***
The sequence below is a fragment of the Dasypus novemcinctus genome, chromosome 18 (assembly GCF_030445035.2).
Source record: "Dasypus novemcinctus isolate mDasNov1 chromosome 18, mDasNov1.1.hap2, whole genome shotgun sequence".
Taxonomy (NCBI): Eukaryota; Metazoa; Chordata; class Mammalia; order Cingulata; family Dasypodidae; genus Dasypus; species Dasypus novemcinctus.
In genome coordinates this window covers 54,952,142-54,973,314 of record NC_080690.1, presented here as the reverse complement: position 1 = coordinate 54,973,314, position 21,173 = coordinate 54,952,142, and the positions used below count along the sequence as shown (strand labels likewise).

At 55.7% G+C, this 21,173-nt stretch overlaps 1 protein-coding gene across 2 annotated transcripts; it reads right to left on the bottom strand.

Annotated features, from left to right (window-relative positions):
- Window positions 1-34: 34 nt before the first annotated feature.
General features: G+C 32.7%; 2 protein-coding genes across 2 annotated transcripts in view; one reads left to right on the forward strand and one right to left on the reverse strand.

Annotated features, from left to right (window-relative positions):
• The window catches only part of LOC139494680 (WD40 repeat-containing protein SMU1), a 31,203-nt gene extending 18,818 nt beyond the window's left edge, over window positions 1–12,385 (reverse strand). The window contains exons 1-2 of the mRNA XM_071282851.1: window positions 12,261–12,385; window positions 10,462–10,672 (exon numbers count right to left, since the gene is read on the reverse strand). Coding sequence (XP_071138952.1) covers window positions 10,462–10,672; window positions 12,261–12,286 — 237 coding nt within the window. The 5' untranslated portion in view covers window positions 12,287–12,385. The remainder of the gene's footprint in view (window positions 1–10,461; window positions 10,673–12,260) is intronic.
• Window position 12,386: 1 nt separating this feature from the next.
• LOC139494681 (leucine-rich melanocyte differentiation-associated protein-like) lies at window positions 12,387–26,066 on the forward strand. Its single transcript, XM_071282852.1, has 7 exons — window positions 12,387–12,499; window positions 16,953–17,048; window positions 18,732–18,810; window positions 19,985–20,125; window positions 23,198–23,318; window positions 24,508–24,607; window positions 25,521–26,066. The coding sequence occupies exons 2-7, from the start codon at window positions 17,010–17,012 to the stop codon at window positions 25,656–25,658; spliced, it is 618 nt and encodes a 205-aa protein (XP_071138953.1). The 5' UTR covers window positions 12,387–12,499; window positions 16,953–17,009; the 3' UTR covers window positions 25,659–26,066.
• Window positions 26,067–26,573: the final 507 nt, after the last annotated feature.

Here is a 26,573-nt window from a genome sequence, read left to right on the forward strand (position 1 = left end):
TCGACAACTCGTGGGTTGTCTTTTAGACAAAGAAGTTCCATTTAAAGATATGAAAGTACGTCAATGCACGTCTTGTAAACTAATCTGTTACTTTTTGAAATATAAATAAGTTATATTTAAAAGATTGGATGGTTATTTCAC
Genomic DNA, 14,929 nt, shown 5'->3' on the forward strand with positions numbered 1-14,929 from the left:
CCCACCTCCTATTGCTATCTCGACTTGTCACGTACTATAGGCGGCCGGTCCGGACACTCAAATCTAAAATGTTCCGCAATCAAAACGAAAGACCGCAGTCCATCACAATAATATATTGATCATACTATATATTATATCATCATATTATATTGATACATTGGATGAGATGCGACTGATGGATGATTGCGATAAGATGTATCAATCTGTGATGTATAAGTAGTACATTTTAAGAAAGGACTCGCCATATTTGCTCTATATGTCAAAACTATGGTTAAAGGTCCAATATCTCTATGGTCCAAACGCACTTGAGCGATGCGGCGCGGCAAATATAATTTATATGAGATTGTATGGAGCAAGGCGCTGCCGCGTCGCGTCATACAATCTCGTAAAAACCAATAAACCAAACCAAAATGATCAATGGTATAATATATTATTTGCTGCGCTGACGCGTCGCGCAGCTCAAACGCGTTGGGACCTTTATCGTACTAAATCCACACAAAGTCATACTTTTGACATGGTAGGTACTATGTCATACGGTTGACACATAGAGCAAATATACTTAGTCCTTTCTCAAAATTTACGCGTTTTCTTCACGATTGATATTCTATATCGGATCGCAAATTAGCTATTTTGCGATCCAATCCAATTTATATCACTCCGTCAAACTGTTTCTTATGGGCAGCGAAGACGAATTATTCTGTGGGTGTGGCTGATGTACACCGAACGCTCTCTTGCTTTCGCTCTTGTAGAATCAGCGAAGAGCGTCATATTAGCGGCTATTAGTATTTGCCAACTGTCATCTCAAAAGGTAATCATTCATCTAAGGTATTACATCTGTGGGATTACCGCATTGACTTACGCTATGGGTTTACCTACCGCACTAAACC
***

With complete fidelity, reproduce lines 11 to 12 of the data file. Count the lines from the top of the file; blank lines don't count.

• Window position 12,386: 1 nt separating this feature from the next.
• LOC139494681 (leucine-rich melanocyte differentiation-associated protein-like) lies at window positions 12,387–26,066 on the forward strand. Its single transcript, XM_071282852.1, has 7 exons — window positions 12,387–12,499; window positions 16,953–17,048; window positions 18,732–18,810; window positions 19,985–20,125; window positions 23,198–23,318; window positions 24,508–24,607; window positions 25,521–26,066. The coding sequence occupies exons 2-7, from the start codon at window positions 17,010–17,012 to the stop codon at window positions 25,656–25,658; spliced, it is 618 nt and encodes a 205-aa protein (XP_071138953.1). The 5' UTR covers window positions 12,387–12,499; window positions 16,953–17,009; the 3' UTR covers window positions 25,659–26,066.